Are you naughty or nice when it comes to holiday crime prevention?

Lynnwood, Wash.-- While the holidays are a festive and happy time-- there's a darker side to the season. We hear David Rose on Washington's Most Wanted telling us every week about ways criminals are looking to take advantage of us when we're busy and distracted. And while you might know the obvious stuff-- parking in well lit areas and putting your belongings in your trunk-- there's some stuff you might not know too.

"This one has a bag in the front seat," says crime prevention specialist Lisa Wellington peering in the window with a small flashlight. "This is bad." Wellington is with the Lynnwood Police Department and she's giving a pop quiz car checks when asked near stores and apartment complexes. If you're on the nice l list-- it means you're a hard target for criminals and you get a gold star on a piece of paper on your windshield. If you're on her naughty list-- you get what brief list of what a thief might have been tempted to take in your vehicle.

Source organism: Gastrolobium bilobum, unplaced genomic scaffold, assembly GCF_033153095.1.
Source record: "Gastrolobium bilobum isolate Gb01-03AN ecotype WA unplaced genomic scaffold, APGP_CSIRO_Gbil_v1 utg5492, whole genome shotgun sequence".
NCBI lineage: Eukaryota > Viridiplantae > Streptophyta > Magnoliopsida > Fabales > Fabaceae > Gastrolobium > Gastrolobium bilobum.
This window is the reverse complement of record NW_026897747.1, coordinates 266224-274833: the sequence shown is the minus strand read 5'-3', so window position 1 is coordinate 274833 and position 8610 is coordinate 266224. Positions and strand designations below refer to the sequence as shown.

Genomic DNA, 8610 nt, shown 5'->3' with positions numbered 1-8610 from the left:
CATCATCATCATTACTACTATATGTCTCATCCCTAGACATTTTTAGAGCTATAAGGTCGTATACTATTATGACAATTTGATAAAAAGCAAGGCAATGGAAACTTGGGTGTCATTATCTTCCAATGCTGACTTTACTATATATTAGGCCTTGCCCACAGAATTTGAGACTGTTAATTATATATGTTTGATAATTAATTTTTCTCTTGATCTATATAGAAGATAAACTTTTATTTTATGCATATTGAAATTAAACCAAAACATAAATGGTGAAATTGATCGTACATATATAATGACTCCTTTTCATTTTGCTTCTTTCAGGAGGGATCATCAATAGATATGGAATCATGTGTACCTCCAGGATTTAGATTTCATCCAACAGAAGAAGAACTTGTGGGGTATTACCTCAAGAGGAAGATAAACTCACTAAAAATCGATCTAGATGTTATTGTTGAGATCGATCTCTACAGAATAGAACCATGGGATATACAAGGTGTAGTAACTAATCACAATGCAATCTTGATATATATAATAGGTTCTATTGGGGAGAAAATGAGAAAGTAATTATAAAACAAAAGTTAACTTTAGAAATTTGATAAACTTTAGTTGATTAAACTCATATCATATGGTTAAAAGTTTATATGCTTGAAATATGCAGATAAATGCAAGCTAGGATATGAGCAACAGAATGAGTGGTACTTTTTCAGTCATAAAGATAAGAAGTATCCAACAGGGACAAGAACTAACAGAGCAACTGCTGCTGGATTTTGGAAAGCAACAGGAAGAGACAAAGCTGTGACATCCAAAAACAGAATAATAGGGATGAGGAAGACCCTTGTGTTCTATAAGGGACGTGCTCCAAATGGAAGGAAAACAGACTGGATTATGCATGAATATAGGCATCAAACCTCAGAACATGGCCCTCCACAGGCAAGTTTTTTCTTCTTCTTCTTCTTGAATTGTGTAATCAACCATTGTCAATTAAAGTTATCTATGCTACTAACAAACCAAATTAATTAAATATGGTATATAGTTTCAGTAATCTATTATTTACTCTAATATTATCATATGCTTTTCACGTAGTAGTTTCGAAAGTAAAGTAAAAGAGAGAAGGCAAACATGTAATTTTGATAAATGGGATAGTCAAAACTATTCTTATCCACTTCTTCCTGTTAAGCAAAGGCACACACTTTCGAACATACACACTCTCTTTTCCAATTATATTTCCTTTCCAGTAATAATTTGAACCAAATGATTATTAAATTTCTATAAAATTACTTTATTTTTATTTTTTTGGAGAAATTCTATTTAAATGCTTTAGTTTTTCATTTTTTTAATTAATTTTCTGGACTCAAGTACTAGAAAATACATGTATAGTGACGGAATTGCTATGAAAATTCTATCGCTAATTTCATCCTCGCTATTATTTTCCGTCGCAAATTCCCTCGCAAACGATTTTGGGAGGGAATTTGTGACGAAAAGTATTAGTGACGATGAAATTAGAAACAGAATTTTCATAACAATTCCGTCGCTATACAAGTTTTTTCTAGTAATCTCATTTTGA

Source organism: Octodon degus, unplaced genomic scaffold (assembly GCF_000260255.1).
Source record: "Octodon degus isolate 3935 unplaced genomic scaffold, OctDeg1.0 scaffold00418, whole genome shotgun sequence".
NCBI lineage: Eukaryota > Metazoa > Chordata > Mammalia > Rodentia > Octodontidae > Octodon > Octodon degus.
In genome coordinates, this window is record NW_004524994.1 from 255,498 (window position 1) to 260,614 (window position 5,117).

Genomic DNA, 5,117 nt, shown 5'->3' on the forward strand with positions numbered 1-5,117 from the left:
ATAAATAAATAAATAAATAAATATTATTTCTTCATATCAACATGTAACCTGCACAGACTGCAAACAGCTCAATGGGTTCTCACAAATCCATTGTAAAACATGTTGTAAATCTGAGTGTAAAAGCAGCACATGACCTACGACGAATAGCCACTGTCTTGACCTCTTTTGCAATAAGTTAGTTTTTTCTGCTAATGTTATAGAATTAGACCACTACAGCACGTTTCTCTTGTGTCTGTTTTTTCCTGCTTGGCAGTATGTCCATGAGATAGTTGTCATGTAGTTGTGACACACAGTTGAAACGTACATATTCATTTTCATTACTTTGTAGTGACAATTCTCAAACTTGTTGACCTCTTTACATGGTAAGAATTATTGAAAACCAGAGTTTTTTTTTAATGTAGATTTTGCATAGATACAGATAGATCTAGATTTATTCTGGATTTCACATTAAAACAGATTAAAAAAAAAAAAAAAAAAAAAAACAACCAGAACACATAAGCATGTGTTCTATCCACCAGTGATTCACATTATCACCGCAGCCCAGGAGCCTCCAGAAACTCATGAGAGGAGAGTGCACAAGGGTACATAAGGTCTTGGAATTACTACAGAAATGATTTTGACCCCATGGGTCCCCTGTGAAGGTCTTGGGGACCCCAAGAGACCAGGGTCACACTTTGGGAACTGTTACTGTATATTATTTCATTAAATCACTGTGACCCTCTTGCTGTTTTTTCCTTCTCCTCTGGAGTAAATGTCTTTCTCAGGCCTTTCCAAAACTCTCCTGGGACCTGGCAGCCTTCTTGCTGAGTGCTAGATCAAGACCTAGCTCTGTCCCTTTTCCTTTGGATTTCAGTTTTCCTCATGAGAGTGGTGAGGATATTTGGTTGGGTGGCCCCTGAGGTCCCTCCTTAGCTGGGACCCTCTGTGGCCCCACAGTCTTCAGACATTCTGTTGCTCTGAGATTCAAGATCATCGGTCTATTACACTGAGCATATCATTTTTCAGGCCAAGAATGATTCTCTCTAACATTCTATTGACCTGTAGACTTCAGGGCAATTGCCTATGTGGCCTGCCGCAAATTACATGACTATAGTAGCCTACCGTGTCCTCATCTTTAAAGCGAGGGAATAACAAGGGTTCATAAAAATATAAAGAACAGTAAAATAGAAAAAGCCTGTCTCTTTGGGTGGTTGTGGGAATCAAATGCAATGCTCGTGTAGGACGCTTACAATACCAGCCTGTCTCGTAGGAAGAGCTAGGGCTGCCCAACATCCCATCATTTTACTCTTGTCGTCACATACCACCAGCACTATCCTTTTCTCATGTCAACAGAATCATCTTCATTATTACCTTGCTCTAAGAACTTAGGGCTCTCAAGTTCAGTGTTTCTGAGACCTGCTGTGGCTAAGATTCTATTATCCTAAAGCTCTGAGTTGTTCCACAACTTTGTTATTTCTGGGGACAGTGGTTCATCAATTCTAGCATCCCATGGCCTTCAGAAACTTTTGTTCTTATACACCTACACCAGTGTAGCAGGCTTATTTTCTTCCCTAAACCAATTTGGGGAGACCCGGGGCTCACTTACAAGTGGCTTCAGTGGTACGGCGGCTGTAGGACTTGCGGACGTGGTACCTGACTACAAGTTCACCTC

"Gloves, hats, not too bad," she says inspecting the next vehicle in the lot. "This is the season."

This time of year every busy parking lot is a virtual buffet of potential goodies for thieves to steal. There's no grading on a curve here-- it's just pass or fail.

Wellington says often car prowlers only take a few seconds to decide if you're going to be their next victim. So the adage of "out of sight, out of mind" really does apply. That means stowing things under the seat. In the center console or in the glove box can make a huge difference. Or even better, do a scan of your car before you leave you house to see what items can just be left at home.

"What we don’t want people to do is have something valuable in the backseat and throw a blanket over it," says Wellington. "You just don't want to create temptation."

She recommends if you're unloading purchases into your car to head back into the store, consider using that time to move your car to a different spot in case you're being watched. She says that often prowlers work in pairs. And if you see something odd, report it.

"If you just take simple precautions," says Wellington, "you can have a good shopping experience."